PAPER 2: Methods of Sociological enquiry

One compulsory question divided into four parts which is based on stimulus material and one question will involve an extended writing piece where the students have to design, justify and evaluate a piece of sociological research. This paper offers you an opportunity to investigate sociological research methods used in Sociology such as Questionnaires and observations.

PAPER 3: Power and Stratification

This paper offers students the opportunity to examine areas such as social inequality and crime and deviance. Social inequality means asking questions such as “What is inequality? And “why does inequality exist”? In addition students will investigate the trends and patterns of crime and attempt to explain these, answering questions such as “Is crime a working class activity?” and “Is the criminal justice system racist?”

What skills will I learn?

People who study Sociology go on into a wide variety of courses at University and employment. You will gain a range of very valuable skills. You will learn how to work independently. You will learn how to find information, extract what is important from it and turn it into an argument.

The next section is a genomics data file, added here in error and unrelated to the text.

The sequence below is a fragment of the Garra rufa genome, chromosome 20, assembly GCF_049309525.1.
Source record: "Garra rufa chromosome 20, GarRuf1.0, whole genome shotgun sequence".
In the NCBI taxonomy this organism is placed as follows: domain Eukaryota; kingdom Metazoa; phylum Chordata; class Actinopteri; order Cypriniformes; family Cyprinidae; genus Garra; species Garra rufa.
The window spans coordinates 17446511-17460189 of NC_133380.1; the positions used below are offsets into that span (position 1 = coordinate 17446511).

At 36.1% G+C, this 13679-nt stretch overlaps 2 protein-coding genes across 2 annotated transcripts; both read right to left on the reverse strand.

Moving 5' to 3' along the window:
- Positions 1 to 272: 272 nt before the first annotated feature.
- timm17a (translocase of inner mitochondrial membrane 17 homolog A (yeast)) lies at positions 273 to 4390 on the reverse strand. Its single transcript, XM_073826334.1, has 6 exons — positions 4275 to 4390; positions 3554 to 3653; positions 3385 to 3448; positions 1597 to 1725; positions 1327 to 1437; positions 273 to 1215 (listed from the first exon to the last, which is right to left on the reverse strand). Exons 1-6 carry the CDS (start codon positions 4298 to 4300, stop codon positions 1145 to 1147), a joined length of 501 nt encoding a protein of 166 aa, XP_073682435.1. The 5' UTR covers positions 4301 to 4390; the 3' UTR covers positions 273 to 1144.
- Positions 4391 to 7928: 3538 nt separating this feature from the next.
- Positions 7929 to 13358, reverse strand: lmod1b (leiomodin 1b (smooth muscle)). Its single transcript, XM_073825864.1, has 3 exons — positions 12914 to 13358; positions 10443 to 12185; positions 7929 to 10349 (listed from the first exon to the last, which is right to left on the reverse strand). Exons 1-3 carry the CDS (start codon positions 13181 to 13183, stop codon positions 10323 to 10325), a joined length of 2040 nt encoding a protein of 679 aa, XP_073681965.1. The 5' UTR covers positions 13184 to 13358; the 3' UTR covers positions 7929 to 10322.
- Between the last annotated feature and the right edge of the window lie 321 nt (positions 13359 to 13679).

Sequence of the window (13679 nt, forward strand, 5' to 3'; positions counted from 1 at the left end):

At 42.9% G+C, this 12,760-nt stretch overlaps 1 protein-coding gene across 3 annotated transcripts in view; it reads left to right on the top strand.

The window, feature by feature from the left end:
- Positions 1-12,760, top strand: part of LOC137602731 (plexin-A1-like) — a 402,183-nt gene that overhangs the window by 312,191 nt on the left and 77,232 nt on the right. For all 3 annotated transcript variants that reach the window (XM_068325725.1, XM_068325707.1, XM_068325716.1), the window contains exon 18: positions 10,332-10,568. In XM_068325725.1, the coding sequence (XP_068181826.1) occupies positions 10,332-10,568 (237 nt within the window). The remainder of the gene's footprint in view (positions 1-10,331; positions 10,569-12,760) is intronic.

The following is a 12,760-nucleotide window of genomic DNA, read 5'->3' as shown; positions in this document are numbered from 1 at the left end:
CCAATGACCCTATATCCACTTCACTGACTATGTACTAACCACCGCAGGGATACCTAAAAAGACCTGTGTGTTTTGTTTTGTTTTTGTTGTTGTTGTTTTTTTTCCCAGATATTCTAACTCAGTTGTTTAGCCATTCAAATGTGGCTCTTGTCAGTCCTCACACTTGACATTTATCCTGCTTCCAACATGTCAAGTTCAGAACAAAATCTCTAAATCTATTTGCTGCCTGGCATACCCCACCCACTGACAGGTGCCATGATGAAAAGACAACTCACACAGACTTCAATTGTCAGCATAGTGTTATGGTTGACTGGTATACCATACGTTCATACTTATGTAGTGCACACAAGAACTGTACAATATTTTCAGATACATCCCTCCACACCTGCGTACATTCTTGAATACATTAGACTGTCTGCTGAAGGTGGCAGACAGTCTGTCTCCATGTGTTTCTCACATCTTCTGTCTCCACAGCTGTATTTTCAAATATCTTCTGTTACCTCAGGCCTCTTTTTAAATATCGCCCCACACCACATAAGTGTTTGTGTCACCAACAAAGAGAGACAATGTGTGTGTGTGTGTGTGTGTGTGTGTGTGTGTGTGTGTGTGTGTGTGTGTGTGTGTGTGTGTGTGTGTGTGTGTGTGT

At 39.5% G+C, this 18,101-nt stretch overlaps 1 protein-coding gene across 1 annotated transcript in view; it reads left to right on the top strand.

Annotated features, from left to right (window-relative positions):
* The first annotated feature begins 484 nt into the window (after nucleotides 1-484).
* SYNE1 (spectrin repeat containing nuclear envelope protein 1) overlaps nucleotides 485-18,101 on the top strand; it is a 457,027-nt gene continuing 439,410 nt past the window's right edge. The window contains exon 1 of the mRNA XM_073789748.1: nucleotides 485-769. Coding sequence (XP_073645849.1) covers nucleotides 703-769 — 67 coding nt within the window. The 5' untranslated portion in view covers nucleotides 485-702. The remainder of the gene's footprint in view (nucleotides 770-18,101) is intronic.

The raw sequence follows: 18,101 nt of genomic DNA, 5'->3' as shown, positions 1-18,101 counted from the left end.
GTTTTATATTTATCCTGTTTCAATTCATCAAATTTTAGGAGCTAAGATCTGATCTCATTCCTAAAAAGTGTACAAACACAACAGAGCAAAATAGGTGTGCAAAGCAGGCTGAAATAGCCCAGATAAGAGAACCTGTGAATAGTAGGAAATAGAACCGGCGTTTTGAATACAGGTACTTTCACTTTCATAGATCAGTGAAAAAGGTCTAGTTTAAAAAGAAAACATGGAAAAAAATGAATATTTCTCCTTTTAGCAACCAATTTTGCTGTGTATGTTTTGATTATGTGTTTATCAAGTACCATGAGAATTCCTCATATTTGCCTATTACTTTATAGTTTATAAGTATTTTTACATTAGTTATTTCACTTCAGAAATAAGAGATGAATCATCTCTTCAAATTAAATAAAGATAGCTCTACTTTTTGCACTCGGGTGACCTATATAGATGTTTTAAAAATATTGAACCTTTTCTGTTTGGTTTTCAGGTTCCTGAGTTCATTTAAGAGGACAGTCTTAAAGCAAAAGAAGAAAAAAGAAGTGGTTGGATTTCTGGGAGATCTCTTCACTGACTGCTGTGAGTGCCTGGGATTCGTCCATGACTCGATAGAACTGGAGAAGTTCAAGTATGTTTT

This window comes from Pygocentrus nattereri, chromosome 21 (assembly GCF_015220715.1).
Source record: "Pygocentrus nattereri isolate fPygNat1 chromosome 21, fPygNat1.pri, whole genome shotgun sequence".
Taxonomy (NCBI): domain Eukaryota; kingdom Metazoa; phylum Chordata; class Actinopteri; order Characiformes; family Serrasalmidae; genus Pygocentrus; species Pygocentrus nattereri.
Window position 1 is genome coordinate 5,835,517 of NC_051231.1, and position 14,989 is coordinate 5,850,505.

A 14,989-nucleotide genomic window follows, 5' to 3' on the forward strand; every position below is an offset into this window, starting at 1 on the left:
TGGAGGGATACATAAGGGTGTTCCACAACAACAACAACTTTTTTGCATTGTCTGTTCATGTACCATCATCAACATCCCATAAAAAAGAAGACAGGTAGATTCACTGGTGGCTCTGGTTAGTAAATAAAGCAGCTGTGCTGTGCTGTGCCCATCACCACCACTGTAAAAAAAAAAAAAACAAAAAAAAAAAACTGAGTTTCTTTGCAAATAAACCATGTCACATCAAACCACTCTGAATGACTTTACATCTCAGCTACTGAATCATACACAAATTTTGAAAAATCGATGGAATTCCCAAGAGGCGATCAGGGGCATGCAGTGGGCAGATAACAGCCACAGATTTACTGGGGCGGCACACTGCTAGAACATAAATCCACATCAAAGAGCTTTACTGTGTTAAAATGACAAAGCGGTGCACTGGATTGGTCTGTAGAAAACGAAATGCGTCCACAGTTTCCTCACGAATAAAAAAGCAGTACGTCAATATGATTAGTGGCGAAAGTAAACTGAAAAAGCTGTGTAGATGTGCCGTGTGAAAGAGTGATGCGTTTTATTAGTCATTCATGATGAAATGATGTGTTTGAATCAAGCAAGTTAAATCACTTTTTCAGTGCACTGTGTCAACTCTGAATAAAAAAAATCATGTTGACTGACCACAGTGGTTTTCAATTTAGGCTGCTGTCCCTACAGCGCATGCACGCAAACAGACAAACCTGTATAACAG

The Sociology department have developed links with Manchester University, and a number of our students have benefitted from attending a Pre-U Sociology Course at Manchester University, which is a fantastic opportunity to experience what it is like to study Sociology at Higher Education. Upon completion of the Pre-U course they receive a reduced offer from Manchester University to study a Social Science related degree.

We have visited the Police Museum and the Crown courts in Manchester. Students enjoyed learning about the history of British policing. The museum contained real life examples of weapons collected over the years, information on historically significant crimes, including the chance to learn about the first case involving forensic science using finger-print technology. During the tour of the Crown courts, students learnt about the various routes into Law and the hierarchy within the court, including the opportunity to enact a “real life case” and reach a sentencing verdict.